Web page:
Why is creativity so vital in the world of comms and marketing? Well, as the infamous ad man Bill Bernbach said, “Creativity is the last unfair advantage we’re legally allowed to take over our competitors.” Original ideas, bold concepts and genuinely creative content allows us to stand out in increasingly crowded markets. It puts our message to the top of the metaphorical pile and, in short, it gets whatever we’re selling noticed by consumers. With a good dose of creativity, therefore, you can outsmart the competition.
But creativity alone is not enough. Even the biggest, boldest, brightest idea can soon get lost in the marketing mill. The creatives who come up with the wild visions and change-making concepts are, after all, so rarely the people that sign off on final marketing plans and spending. The key to getting those bold ideas out into the world, therefore, is the marketer. And to deliver stand-out content that breaks a few rules and turns more than a few heads, they have many obstacles to overcome.
Perhaps the greatest is our desire for conformity. Creatives work hard to break out of the box of ‘fitting in’, but many of us haven’t yet done that work. We’re most comfortable when we’re accepted as part of a larger group. We feel safest when we rub along with everyone else as, years ago, that was the only way we could survive. Anyone who explored anything new or different or took a big step outside the status quo didn’t last very long so now, all these years later, the desire to fit in is still hardwired into our DNA.‘ That’s why so many clients can be tempted to revert to what we might call ‘safer’ concepts, even when the bold idea that could make a real impression is right in front of them.’
Nowhere is that clearer than in the story of one particular advert – the Cadbury gorilla. Back in 2006, the business was already suffering from declining sales when it found itself recalling more than a million Dairy Milk chocolate bars amid fears of salmonella contamination. Things were going downhill, fast, so marketing director Phil Rumbol set out to create a new ad that would make viewers feel good and think positively of Cadbury too.
The team heard several ideas, but only one really stood out. It featured no chocolate, no people, no people enjoying chocolate. The only tangible link to Cadbury was a purple backdrop and the name on the end slate. Rumbol loved the idea, but his superiors did not. After receiving that no, he could have dropped the idea and moved on to something more conventional. He could have tweaked the concept to feature chocolate, amended the proposed script to include a sales message. He didn’t. He went away and made the advert instead.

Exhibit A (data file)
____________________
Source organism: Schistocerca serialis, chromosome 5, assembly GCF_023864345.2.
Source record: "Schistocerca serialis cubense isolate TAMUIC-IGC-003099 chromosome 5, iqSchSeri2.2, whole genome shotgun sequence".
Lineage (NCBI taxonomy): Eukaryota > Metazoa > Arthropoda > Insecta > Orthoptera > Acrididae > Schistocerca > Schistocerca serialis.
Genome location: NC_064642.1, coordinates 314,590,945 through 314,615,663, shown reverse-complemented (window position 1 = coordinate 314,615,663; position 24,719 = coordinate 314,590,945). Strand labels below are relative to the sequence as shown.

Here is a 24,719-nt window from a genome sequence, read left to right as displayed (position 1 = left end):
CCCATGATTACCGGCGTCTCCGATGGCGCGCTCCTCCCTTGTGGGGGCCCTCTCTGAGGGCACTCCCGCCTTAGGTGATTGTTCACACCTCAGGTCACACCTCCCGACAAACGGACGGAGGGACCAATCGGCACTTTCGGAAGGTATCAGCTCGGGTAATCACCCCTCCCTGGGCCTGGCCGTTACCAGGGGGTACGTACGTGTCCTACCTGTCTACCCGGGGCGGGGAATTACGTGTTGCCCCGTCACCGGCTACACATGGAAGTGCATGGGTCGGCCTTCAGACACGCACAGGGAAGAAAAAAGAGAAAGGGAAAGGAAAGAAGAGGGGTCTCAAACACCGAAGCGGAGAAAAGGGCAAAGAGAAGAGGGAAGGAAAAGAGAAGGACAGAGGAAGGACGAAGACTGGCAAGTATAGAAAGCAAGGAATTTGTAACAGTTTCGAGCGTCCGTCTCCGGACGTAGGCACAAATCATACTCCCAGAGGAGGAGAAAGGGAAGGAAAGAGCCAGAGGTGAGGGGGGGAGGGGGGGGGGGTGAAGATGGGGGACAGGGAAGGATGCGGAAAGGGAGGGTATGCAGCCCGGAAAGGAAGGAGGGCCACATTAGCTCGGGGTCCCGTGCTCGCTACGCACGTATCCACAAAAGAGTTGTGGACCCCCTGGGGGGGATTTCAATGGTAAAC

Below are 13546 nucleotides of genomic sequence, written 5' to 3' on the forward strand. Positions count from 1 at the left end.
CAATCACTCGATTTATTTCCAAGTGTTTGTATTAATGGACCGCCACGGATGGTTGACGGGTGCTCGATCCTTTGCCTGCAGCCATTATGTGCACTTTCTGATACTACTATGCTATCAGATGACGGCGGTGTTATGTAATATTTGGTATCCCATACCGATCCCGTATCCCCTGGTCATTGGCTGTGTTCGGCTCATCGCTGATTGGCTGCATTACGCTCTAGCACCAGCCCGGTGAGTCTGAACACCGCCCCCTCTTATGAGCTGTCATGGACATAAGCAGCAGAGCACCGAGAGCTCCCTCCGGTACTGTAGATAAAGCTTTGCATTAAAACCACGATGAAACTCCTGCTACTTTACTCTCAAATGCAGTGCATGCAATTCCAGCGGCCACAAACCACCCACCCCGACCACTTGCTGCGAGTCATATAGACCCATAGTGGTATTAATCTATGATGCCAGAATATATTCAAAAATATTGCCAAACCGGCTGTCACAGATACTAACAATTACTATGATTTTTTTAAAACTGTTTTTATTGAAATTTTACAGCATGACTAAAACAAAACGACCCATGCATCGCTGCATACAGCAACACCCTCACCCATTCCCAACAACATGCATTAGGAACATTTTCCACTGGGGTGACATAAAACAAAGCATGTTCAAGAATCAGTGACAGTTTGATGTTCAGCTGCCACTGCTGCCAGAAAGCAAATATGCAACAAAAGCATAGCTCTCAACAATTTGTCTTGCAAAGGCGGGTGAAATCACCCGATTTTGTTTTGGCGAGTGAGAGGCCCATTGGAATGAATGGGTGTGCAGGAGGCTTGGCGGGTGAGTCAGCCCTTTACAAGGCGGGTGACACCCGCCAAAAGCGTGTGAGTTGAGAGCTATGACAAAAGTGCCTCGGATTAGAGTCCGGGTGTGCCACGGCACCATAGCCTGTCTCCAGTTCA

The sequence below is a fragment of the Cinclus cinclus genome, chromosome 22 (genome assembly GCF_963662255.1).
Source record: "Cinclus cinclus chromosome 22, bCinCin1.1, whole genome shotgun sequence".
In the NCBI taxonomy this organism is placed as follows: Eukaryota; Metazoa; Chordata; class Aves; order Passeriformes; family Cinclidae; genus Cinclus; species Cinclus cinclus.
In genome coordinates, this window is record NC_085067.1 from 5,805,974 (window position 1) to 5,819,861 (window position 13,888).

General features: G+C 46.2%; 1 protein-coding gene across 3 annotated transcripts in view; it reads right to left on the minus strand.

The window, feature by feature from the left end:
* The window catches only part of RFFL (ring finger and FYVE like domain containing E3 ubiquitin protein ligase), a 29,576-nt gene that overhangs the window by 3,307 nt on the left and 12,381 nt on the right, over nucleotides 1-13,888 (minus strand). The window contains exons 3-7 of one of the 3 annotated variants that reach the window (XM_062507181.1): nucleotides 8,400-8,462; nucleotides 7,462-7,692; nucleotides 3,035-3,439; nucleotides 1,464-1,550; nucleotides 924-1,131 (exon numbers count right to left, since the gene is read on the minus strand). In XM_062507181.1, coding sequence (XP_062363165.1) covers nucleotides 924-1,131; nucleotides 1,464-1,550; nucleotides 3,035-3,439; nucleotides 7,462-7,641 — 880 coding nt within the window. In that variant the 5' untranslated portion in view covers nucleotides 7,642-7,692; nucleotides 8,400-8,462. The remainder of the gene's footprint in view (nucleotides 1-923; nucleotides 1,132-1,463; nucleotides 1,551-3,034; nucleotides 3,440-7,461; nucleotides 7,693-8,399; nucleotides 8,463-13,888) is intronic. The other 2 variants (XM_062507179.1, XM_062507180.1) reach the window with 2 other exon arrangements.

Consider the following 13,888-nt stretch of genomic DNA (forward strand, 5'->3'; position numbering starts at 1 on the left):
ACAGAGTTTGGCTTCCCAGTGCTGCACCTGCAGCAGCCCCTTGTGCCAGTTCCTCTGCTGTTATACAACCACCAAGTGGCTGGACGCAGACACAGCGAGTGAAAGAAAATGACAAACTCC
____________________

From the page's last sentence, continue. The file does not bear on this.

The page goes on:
Presenting it back to his superiors, the reaction was still negative. Instead of dropping the concept, though, he went out and did pre-testing to make his case. “It was a challenge,” Rumbol explains, “but more and more the power of the creative won through, and in the pre-testing that we did, while it didn’t make much sense, it certainly elicited the feeling we were looking for and came through as incredibly powerful.” Finally, his superiors listened and six months after the original pitch, the drumming gorilla made its TV debut.
It became a YouTube sensation, won endless awards and boosted sales for Cadbury, but it never would have happened without the determination of one man. We know that disruptive concepts get results, yet getting them into production, without too many tweaks, can be incredibly challenging. It’s up to marketers to champion those concepts and drive creativity forward in practically every organisation. So, how can you do that? You just need to be bold:
Stand up for what you believe in. It can be daunting to speak up for an idea you love when the other people in the room aren’t so keen, but we know that breaking a few rules and doing things differently can have huge rewards. Be brave and show your organisation the bold way to success.
For most of us, it’s instinct to be amenable to others, especially when they sit higher up the pecking order. Don’t be afraid to be a little awkward if you need to be to get that creative concept into production. Do what you can to avoid those small tweaks along the way too or you’ll may see your bold concept die by a thousand tiny cuts.
Keep doing your job, it’s what you do best. Lead the way and show the doubters why the creative concept you’re championing will work. Think back to Phil Rumbol at Cadbury. His concept made it through because he kept pushing and found the evidence to support his own unwavering belief in the gorilla.
Your big idea will dazzle audiences and help your organisation to meet its goals – don’t forget that. Disruptive content, whether it’s big and brash or something far softer, will always grab an audience’s attention. Keep this goal in mind through everything you do.
We build creativity into everything we do here at DRPG. If you want your next campaign, event, film or exhibition stand to make some real waves, just reach out to our teams at firstname.lastname@example.org and we’ll bring the boldness.